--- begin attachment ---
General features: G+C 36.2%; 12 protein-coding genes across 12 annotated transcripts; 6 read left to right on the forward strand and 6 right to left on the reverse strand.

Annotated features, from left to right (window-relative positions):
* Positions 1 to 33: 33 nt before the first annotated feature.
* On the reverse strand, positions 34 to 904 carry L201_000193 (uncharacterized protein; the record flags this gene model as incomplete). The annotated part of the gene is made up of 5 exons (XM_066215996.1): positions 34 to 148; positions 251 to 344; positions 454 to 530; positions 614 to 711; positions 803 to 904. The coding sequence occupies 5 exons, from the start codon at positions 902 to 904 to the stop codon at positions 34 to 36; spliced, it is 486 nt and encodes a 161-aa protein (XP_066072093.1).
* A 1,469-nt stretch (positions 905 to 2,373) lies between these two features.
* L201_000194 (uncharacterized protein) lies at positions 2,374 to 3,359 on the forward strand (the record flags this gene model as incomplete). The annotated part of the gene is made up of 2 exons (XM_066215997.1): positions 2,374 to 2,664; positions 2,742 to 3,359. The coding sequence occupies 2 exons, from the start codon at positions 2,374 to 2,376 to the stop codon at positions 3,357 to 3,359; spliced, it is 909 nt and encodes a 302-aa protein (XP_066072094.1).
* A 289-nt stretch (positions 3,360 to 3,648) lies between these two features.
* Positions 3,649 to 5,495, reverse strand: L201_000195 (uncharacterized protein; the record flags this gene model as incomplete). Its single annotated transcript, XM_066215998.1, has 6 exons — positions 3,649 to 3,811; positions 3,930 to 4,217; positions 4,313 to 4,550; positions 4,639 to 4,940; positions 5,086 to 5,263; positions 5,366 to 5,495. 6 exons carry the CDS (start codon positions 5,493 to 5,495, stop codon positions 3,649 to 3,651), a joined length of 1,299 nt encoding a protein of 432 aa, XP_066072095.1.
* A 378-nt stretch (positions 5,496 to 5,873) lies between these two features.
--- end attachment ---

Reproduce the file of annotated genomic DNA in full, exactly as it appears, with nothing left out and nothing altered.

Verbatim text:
General features: G+C 36.2%; 12 protein-coding genes across 12 annotated transcripts; 6 read left to right on the forward strand and 6 right to left on the reverse strand.

Annotated features, from left to right (window-relative positions):
* Positions 1 to 33: 33 nt before the first annotated feature.
* On the reverse strand, positions 34 to 904 carry L201_000193 (uncharacterized protein; the record flags this gene model as incomplete). The annotated part of the gene is made up of 5 exons (XM_066215996.1): positions 34 to 148; positions 251 to 344; positions 454 to 530; positions 614 to 711; positions 803 to 904. The coding sequence occupies 5 exons, from the start codon at positions 902 to 904 to the stop codon at positions 34 to 36; spliced, it is 486 nt and encodes a 161-aa protein (XP_066072093.1).
* A 1,469-nt stretch (positions 905 to 2,373) lies between these two features.
* L201_000194 (uncharacterized protein) lies at positions 2,374 to 3,359 on the forward strand (the record flags this gene model as incomplete). The annotated part of the gene is made up of 2 exons (XM_066215997.1): positions 2,374 to 2,664; positions 2,742 to 3,359. The coding sequence occupies 2 exons, from the start codon at positions 2,374 to 2,376 to the stop codon at positions 3,357 to 3,359; spliced, it is 909 nt and encodes a 302-aa protein (XP_066072094.1).
* A 289-nt stretch (positions 3,360 to 3,648) lies between these two features.
* Positions 3,649 to 5,495, reverse strand: L201_000195 (uncharacterized protein; the record flags this gene model as incomplete). Its single annotated transcript, XM_066215998.1, has 6 exons — positions 3,649 to 3,811; positions 3,930 to 4,217; positions 4,313 to 4,550; positions 4,639 to 4,940; positions 5,086 to 5,263; positions 5,366 to 5,495. 6 exons carry the CDS (start codon positions 5,493 to 5,495, stop codon positions 3,649 to 3,651), a joined length of 1,299 nt encoding a protein of 432 aa, XP_066072095.1.
* A 378-nt stretch (positions 5,496 to 5,873) lies between these two features.